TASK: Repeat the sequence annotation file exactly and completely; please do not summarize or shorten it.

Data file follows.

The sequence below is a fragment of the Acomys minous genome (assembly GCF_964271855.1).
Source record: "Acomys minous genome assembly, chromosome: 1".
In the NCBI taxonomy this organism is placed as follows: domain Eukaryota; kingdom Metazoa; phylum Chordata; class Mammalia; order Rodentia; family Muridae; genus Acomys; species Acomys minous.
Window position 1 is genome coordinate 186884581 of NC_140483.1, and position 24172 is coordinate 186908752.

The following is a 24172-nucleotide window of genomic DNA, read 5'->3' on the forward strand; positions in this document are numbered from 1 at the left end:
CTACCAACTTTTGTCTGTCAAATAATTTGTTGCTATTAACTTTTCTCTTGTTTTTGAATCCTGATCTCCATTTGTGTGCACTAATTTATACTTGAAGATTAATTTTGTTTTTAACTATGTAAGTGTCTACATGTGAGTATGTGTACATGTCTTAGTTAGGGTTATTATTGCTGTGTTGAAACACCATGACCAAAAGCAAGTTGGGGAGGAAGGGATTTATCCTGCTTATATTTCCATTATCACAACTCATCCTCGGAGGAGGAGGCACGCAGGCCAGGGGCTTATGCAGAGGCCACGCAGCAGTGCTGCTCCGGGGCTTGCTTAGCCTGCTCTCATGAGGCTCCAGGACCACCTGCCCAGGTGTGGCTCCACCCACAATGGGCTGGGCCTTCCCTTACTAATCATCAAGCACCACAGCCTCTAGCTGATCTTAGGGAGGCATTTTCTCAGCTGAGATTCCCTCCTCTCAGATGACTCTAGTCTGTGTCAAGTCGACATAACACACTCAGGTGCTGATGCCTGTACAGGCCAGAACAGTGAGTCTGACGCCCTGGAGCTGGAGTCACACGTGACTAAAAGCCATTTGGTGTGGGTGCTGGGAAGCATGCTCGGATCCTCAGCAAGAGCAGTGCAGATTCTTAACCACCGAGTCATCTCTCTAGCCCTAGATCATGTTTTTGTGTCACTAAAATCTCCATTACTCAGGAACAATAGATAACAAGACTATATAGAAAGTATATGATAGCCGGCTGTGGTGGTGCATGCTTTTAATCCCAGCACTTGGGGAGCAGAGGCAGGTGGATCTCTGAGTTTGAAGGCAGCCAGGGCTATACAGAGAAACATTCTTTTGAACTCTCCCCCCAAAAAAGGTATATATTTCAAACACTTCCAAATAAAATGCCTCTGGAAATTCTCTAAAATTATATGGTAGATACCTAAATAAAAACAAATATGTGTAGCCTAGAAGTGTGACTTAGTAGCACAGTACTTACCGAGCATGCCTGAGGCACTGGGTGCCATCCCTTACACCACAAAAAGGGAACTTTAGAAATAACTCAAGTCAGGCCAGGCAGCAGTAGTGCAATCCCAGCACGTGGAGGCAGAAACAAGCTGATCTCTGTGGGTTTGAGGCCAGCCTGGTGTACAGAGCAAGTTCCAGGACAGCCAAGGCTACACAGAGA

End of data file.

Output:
The sequence below is a fragment of the Acomys minous genome (assembly GCF_964271855.1).
Source record: "Acomys minous genome assembly, chromosome: 1".
In the NCBI taxonomy this organism is placed as follows: domain Eukaryota; kingdom Metazoa; phylum Chordata; class Mammalia; order Rodentia; family Muridae; genus Acomys; species Acomys minous.
Window position 1 is genome coordinate 186884581 of NC_140483.1, and position 24172 is coordinate 186908752.

The following is a 24172-nucleotide window of genomic DNA, read 5'->3' on the forward strand; positions in this document are numbered from 1 at the left end:
CTACCAACTTTTGTCTGTCAAATAATTTGTTGCTATTAACTTTTCTCTTGTTTTTGAATCCTGATCTCCATTTGTGTGCACTAATTTATACTTGAAGATTAATTTTGTTTTTAACTATGTAAGTGTCTACATGTGAGTATGTGTACATGTCTTAGTTAGGGTTATTATTGCTGTGTTGAAACACCATGACCAAAAGCAAGTTGGGGAGGAAGGGATTTATCCTGCTTATATTTCCATTATCACAACTCATCCTCGGAGGAGGAGGCACGCAGGCCAGGGGCTTATGCAGAGGCCACGCAGCAGTGCTGCTCCGGGGCTTGCTTAGCCTGCTCTCATGAGGCTCCAGGACCACCTGCCCAGGTGTGGCTCCACCCACAATGGGCTGGGCCTTCCCTTACTAATCATCAAGCACCACAGCCTCTAGCTGATCTTAGGGAGGCATTTTCTCAGCTGAGATTCCCTCCTCTCAGATGACTCTAGTCTGTGTCAAGTCGACATAACACACTCAGGTGCTGATGCCTGTACAGGCCAGAACAGTGAGTCTGACGCCCTGGAGCTGGAGTCACACGTGACTAAAAGCCATTTGGTGTGGGTGCTGGGAAGCATGCTCGGATCCTCAGCAAGAGCAGTGCAGATTCTTAACCACCGAGTCATCTCTCTAGCCCTAGATCATGTTTTTGTGTCACTAAAATCTCCATTACTCAGGAACAATAGATAACAAGACTATATAGAAAGTATATGATAGCCGGCTGTGGTGGTGCATGCTTTTAATCCCAGCACTTGGGGAGCAGAGGCAGGTGGATCTCTGAGTTTGAAGGCAGCCAGGGCTATACAGAGAAACATTCTTTTGAACTCTCCCCCCAAAAAAGGTATATATTTCAAACACTTCCAAATAAAATGCCTCTGGAAATTCTCTAAAATTATATGGTAGATACCTAAATAAAAACAAATATGTGTAGCCTAGAAGTGTGACTTAGTAGCACAGTACTTACCGAGCATGCCTGAGGCACTGGGTGCCATCCCTTACACCACAAAAAGGGAACTTTAGAAATAACTCAAGTCAGGCCAGGCAGCAGTAGTGCAATCCCAGCACGTGGAGGCAGAAACAAGCTGATCTCTGTGGGTTTGAGGCCAGCCTGGTGTACAGAGCAAGTTCCAGGACAGCCAAGGCTACACAGAGA